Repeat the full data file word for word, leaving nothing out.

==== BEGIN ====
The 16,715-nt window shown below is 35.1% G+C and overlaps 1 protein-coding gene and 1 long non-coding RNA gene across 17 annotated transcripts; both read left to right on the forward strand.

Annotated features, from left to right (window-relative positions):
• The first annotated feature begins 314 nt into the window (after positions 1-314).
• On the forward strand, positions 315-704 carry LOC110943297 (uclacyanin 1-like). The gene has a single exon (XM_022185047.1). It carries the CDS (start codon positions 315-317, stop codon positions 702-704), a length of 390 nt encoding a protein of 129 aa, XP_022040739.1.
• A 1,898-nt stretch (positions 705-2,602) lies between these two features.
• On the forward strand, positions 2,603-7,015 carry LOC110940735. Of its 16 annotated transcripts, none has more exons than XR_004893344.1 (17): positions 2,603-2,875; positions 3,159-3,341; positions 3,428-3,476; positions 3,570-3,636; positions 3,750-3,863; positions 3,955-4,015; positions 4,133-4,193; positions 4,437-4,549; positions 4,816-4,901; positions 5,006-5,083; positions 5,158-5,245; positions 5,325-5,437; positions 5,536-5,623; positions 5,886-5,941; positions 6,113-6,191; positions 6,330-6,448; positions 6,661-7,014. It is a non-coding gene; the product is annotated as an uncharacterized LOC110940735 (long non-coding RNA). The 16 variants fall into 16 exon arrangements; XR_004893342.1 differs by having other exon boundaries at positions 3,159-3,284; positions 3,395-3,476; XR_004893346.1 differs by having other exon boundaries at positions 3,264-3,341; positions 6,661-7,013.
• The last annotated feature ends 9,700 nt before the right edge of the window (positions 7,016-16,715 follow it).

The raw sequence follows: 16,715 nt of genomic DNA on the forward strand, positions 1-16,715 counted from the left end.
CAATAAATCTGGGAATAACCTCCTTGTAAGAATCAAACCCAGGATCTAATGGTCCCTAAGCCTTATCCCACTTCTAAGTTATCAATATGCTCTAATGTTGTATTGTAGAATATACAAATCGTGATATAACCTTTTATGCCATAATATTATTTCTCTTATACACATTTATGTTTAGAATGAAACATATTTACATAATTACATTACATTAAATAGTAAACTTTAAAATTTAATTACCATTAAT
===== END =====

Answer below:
The 16,715-nt window shown below is 35.1% G+C and overlaps 1 protein-coding gene and 1 long non-coding RNA gene across 17 annotated transcripts; both read left to right on the forward strand.

Annotated features, from left to right (window-relative positions):
• The first annotated feature begins 314 nt into the window (after positions 1-314).
• On the forward strand, positions 315-704 carry LOC110943297 (uclacyanin 1-like). The gene has a single exon (XM_022185047.1). It carries the CDS (start codon positions 315-317, stop codon positions 702-704), a length of 390 nt encoding a protein of 129 aa, XP_022040739.1.
• A 1,898-nt stretch (positions 705-2,602) lies between these two features.
• On the forward strand, positions 2,603-7,015 carry LOC110940735. Of its 16 annotated transcripts, none has more exons than XR_004893344.1 (17): positions 2,603-2,875; positions 3,159-3,341; positions 3,428-3,476; positions 3,570-3,636; positions 3,750-3,863; positions 3,955-4,015; positions 4,133-4,193; positions 4,437-4,549; positions 4,816-4,901; positions 5,006-5,083; positions 5,158-5,245; positions 5,325-5,437; positions 5,536-5,623; positions 5,886-5,941; positions 6,113-6,191; positions 6,330-6,448; positions 6,661-7,014. It is a non-coding gene; the product is annotated as an uncharacterized LOC110940735 (long non-coding RNA). The 16 variants fall into 16 exon arrangements; XR_004893342.1 differs by having other exon boundaries at positions 3,159-3,284; positions 3,395-3,476; XR_004893346.1 differs by having other exon boundaries at positions 3,264-3,341; positions 6,661-7,013.
• The last annotated feature ends 9,700 nt before the right edge of the window (positions 7,016-16,715 follow it).

The raw sequence follows: 16,715 nt of genomic DNA on the forward strand, positions 1-16,715 counted from the left end.
CAATAAATCTGGGAATAACCTCCTTGTAAGAATCAAACCCAGGATCTAATGGTCCCTAAGCCTTATCCCACTTCTAAGTTATCAATATGCTCTAATGTTGTATTGTAGAATATACAAATCGTGATATAACCTTTTATGCCATAATATTATTTCTCTTATACACATTTATGTTTAGAATGAAACATATTTACATAATTACATTACATTAAATAGTAAACTTTAAAATTTAATTACCATTAAT